IT’S OH SO QUIET: Candidates looking to spin members of the national political press corps will be largely out of luck for the next 11 days; many of them will be taking some rare time off to do laundry, return personal e-mail and get some decent nights’ sleep during the current lull in the Republican presidential campaign — which began after Mitt Romney escaped the weekend with plurality wins in both the CPAC straw poll (38 percent to 31 percent for Rick Santorum) and the Maine Caucuses (by 194 votes over Ron Paul).

The next set piece in the campaign is a debate in Phoenix sponsored by CNN on Feb. 22; six days after that are the winner-take-all primary in Arizona, which Romney seems to have in the bag, and the delegates-awarded-proportionately contest in Michigan, where Santorum is pushing hard with the help of a $3 million fundraising boost since last week’s three-state sweep. “We think this is a two-person race right now,” Santorum asserted on CNN yesterday. And the most recent national tracking poll out from Gallup, on Saturday, showed the former Pennsylvania  in solid second place among GOP voters, with 24 percent to 34 percent for Romney, while Newt Gingrich had slipped back to 17 percent. The former Speaker is counting on solid showings on Super Tuesday (March 6) in his home state of Georgia and Ohio.

TRAIL TIPS: (1) Don Payne is battling colon cancer but nonetheless plans on seeking a 13th term this fall, when he will be 78. The New Jersey Democrat, a former Congressional Black Caucus chairman and a senior member of the Foreign Affairs and Education committees, remains a safe bet for re-election; his Newark-centered district was minimally redrawn for the coming decade. The congressman’s namesake son, who’s president of the Newark City Council, says that his father’s prognosis for a full recovery is solid and that he announced his illness to raise public awareness about prevention and early detection.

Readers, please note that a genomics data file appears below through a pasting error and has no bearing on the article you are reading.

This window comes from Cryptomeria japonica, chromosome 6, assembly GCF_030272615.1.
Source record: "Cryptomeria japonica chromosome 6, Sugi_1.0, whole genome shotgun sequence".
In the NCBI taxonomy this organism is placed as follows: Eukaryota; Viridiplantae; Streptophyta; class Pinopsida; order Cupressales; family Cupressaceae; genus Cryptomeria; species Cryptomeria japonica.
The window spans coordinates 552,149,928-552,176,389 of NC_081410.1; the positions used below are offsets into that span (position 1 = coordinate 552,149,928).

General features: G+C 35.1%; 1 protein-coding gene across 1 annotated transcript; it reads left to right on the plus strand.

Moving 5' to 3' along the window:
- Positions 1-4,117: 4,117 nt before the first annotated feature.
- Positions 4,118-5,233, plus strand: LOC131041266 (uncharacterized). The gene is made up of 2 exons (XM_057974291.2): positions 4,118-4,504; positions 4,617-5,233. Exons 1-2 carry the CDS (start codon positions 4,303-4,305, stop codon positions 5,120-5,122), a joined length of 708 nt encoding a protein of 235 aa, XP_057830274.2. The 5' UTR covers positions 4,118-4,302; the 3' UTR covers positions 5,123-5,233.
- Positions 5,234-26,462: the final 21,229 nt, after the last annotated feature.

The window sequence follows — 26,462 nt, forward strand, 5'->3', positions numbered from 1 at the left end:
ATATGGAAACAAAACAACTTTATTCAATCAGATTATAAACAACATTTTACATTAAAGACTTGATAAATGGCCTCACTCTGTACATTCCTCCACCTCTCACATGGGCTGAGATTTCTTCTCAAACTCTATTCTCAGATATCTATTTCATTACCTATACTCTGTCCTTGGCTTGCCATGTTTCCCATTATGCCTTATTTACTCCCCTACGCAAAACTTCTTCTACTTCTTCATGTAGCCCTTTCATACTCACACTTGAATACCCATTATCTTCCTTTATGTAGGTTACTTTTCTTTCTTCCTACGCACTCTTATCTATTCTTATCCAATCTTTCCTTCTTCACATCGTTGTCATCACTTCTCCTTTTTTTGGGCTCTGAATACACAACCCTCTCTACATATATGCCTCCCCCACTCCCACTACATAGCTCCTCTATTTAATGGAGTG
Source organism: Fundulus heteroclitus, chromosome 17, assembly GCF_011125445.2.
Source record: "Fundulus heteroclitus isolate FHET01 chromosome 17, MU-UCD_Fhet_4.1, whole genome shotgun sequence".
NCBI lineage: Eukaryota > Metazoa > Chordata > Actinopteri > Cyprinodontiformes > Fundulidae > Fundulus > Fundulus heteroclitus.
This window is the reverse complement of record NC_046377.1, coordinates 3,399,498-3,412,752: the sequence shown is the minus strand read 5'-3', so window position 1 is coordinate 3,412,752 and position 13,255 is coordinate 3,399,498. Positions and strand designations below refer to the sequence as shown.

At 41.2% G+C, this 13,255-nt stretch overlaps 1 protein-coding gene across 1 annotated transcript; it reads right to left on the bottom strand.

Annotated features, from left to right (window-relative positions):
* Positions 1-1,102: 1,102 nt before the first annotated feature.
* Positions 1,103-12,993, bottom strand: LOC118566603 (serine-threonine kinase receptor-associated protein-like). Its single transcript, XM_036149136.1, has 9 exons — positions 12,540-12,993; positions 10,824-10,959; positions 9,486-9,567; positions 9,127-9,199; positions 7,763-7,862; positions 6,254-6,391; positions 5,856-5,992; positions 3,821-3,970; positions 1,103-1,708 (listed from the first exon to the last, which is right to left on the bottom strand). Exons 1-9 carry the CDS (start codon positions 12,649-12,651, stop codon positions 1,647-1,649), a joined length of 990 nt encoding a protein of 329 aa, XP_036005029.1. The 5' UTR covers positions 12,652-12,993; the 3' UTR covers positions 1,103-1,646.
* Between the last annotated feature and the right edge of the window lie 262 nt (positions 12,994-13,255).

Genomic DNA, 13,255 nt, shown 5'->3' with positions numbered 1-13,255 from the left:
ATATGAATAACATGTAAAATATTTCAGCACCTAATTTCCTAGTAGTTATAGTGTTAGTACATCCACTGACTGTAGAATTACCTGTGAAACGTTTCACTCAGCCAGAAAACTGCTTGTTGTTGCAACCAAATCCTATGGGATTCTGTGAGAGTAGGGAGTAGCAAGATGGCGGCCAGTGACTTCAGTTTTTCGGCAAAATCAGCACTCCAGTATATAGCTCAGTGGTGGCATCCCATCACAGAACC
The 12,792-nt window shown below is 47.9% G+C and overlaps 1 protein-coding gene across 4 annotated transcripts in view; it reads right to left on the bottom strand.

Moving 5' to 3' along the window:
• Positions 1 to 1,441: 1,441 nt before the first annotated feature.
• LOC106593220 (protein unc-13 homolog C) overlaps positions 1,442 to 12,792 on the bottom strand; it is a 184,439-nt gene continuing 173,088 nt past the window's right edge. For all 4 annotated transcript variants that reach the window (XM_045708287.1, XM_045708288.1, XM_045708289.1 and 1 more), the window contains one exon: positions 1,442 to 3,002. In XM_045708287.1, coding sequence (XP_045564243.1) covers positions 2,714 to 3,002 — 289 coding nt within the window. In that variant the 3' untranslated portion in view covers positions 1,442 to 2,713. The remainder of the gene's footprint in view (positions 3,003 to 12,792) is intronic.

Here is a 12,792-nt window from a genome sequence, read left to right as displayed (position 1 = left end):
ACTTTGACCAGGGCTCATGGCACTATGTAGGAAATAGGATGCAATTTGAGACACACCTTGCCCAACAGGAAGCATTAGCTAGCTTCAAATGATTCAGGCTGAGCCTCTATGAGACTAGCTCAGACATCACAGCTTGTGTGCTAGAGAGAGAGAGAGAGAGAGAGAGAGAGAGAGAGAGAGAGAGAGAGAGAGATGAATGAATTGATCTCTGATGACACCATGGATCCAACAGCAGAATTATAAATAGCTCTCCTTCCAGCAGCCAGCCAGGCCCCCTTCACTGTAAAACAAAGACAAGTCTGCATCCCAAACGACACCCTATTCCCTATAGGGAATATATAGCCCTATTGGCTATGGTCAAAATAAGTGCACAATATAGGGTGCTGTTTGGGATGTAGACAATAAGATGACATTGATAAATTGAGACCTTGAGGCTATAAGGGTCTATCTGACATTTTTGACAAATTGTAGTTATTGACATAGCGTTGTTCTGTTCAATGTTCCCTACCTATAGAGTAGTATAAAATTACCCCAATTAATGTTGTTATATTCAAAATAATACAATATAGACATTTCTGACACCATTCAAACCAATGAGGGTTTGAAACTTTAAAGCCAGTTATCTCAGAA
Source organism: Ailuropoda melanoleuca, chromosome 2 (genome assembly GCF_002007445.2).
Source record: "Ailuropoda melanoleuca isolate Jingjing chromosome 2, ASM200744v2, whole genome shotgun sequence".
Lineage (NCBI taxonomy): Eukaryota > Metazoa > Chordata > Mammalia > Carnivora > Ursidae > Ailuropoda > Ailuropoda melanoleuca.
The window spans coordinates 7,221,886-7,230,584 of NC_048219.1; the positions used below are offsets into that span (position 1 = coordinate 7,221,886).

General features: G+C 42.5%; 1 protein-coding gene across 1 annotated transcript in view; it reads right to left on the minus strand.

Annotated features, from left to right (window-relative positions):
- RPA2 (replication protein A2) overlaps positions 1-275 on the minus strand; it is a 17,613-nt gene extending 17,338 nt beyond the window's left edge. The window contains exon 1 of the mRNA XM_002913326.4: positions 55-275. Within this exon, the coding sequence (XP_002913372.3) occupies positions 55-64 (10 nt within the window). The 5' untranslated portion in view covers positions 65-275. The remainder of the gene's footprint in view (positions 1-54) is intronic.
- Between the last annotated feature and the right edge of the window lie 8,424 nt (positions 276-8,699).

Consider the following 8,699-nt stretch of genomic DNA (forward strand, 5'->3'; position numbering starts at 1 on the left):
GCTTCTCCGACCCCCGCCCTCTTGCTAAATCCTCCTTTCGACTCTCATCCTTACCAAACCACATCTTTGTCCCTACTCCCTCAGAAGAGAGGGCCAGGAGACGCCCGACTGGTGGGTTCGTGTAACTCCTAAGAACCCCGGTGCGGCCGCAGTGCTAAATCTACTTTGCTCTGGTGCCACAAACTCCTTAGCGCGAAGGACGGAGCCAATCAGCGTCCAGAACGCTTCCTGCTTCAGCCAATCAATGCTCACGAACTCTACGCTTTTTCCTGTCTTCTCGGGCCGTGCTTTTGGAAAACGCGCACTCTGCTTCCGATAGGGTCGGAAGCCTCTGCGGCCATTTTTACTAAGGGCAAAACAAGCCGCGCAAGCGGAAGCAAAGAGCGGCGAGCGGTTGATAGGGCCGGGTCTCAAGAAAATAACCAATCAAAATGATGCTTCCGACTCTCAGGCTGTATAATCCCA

(2) The game of political musical chairs started by Florida’s all-but-formally-signed congressional redistricting plan has taken an unusual turn: The state may be getting two additional House seats, but that’s not preventing at least one member-versus-member primary matchup. Transportation Committee Chairman John Mica made clear over the weekend that he would seek his 11th term in the same reconfigured district north of Orlando where fellow Republican Sandy Adams plans to run for her second term. The district is mashup of the two lawmakers’ current constituencies — with 51 percent of the people Adams now represents and 42 percent of Mica’s current district.

(3) John Conyers, the top Democrat on the Judiciary Committee and the House’s second-most-senior member, has been endorsed by Obama for a 25th term — which is unusual and noteworthy because Conyers is looking towards a potentially contentious primary, and presidents generally refrain from publicly picking sides in intraparty fights. The four other Democrats running for the Detroit seat are state Sen. Glenn Anderson, state Sen. Bert Johnson, state Rep Shanelle Jackson and lawyer Godfrey Dillard. The state’s redistricting process put the incumbent’s home outside the boundaries of the district where he’s running, though he’s been representing most of the people who live there.

HAPPY BIRTHDAY: Freshman Democratic Sen. Dick Blumenthal of Connecticut (66).

— David Hawkings, editor